Information By Tony Burnell/ Lindsay Main also Previously hosted on website by John Davis
Situation and Character
The crag overlooks Lake Forsyth and the township of Little River and is in a gloriously sunny location on the side of Te Oka about fifteen minutes from the road and about sixty minutes by car from Christchurch. The rock is obviously volcanic and, as one would expect, has the typical basalt pillar appearance. The rock can feel quite frictionless and, until the routes have had some traffic, there will be the odd loose, dirty hold. In truth, the main crag is steep and offers very little in the way of lower grade climbs, however on the plus side, all the routes are equipped with in situ gear and belays. If the gear isn't enough to tempt you, then the cafe at Little River should be. None of the routes are longer than 25 metres so a standard 50 metre rope is sufficient to lower off from the belays.
Aspect and Climate
Te Oka is not fast-drying and after prolonged rain the seepage takes a long while to disappear, but it has remained climbable for the most part during this exceptional winter. The crag is situated high on the hillside about 500 m above sea level; it is sheltered and has a westerly aspect. The sun finds the crag around lunch time and stays til it sets behind the Southern Alps.
Te Oka was overlooked during the development on the Banks Peninsula mistakenly in my opinion (but who asked) apart from a fleeting visit by Phil de Joux and Martin Clarke. Only Phil stayed long enough to record the first route there 'Dark Tower'. In 1997 Alan Monnox introduced Pat Deavoll and Tony Burnell to the crag. That was his first mistake, especially if he was harbouring any secret desire to put up some new routes. During June and July 1997 Pat and Tony set about the development and the cleaning up of the previously bolted but unclimbed projects. After several weeks work, their tally rose to ten routes on the main crag, three of which were Last Night of the Poms, Orbital Smash and Doing it by Degrees. Around the north side of the crag Alan added three traditional routes; hopefully they will have gone the way of all things back to nature.
Kinloch Farm is managed by Joe Power (021 276 1188) and Sarah (0212264121) has no objection to climbers, however visiting climbers should telephone the farm manager, Joe, the evening before the intended visit to ensure access is not a problem. The crag will be closed for lambing from late August to early October. Please respect these wishes and close all gates, light no fires, leave no litter - then we can all enjoy the climbing.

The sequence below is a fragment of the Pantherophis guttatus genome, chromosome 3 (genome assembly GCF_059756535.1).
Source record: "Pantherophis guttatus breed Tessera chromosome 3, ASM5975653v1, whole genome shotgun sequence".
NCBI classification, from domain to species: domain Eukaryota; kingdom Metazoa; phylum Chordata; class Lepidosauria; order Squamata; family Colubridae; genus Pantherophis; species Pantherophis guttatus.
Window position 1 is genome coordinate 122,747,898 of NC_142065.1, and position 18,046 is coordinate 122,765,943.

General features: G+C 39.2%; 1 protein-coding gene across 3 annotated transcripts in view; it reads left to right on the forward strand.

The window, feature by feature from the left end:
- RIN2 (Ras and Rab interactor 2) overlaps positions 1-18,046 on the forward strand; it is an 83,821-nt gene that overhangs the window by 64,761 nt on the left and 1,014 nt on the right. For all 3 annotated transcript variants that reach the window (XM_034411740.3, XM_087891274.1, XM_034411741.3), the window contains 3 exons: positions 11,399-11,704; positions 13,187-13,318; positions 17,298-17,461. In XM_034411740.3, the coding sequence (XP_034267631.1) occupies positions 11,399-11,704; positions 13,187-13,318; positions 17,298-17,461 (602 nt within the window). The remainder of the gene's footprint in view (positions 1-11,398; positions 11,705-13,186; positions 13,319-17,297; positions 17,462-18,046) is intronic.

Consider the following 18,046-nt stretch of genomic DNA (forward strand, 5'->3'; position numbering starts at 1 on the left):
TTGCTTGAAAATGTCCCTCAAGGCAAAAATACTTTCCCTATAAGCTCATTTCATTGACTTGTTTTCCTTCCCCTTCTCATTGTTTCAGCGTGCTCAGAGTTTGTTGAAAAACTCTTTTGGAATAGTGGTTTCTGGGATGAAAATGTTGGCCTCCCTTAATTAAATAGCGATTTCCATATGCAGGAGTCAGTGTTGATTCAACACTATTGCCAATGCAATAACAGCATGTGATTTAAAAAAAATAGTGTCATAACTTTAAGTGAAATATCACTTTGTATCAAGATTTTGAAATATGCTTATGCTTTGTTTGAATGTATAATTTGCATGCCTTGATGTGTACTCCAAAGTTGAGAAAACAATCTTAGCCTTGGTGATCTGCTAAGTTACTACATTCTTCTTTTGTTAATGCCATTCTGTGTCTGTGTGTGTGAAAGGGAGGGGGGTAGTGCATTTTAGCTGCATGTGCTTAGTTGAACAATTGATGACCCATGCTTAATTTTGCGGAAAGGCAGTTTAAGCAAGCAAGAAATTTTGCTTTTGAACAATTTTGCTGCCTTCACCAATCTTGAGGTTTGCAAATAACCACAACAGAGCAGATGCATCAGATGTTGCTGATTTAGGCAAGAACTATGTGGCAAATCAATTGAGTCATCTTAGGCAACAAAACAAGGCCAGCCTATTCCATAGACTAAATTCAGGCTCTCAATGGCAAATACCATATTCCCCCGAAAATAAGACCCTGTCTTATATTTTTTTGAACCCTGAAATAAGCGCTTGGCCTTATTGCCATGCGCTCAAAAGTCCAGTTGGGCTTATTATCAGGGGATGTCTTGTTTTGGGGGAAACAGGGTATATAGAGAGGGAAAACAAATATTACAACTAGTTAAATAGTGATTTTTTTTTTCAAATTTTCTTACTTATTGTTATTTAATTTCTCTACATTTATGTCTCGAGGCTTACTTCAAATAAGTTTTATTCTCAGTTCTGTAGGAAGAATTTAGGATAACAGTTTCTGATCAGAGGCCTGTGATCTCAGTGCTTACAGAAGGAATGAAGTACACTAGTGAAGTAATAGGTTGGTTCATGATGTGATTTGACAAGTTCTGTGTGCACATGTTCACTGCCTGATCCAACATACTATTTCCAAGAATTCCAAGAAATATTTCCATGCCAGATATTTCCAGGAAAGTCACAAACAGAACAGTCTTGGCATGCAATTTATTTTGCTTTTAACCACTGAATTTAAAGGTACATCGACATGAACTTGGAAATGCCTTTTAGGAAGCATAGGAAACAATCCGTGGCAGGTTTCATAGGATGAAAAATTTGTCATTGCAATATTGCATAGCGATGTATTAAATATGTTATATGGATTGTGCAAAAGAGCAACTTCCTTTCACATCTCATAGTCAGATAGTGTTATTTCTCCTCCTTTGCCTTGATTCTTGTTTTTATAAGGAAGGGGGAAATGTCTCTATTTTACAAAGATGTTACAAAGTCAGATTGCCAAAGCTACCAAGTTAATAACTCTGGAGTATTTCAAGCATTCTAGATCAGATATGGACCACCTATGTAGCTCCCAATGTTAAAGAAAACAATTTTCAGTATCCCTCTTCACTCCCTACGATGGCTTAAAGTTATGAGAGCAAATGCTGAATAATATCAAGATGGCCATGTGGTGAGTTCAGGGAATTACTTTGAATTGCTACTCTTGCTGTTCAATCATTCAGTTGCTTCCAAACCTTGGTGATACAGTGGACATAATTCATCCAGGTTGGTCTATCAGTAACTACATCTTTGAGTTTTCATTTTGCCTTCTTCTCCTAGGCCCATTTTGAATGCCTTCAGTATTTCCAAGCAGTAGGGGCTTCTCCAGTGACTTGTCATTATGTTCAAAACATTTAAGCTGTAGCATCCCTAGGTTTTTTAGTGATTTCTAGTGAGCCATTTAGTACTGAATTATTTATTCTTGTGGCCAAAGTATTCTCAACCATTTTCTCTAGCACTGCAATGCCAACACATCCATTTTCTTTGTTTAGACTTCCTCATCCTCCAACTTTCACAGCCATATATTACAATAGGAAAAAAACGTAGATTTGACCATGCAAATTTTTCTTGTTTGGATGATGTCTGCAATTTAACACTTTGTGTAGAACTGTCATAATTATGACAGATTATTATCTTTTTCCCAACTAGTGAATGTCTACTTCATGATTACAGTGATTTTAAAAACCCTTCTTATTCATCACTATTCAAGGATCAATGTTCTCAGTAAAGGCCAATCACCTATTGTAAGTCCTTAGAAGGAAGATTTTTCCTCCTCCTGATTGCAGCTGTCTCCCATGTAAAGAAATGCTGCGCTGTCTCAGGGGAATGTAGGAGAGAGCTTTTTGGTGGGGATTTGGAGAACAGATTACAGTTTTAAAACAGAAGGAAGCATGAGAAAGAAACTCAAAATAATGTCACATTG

From Christchurch, follow the road to Akaroa till you get to Little River. Take the first right turn in Little River crossing the Okana River and bear right up the hill on the Kinloch Road. At the top of the hill rum right at the T junction on the shingle road, bear right at the next junction and park on the left opposite a sheep yard.
Go through the gate and across the sheep yard to a second gate that leads up the hill. From the second gate a vague 4WD track heads off to the right. Follow this track up the hill till it makes an obvious left turn towards the trig point on the summit of Te Oka. Leave the track at this point and carry on up the slope onto the left side of a rocky knoll. Continue down the ridge towards Lake Forsyth and work your way down between the small bluffs. If you get it right there are only two short awkward steps. You should be able to see a large tōtara tree - make for this. Once you arrive at the tree you are directly above the centre of the crag. Turn left when looking over the lake and follow the track along the top of the crag, descending to come back along to the crag. Route descriptions right to left.
|Grumble and Grunt||23||5|
|Doing it by Degrees||25||6|
|Last Night of the Poms||24||5|
|Little Big Top||23||8|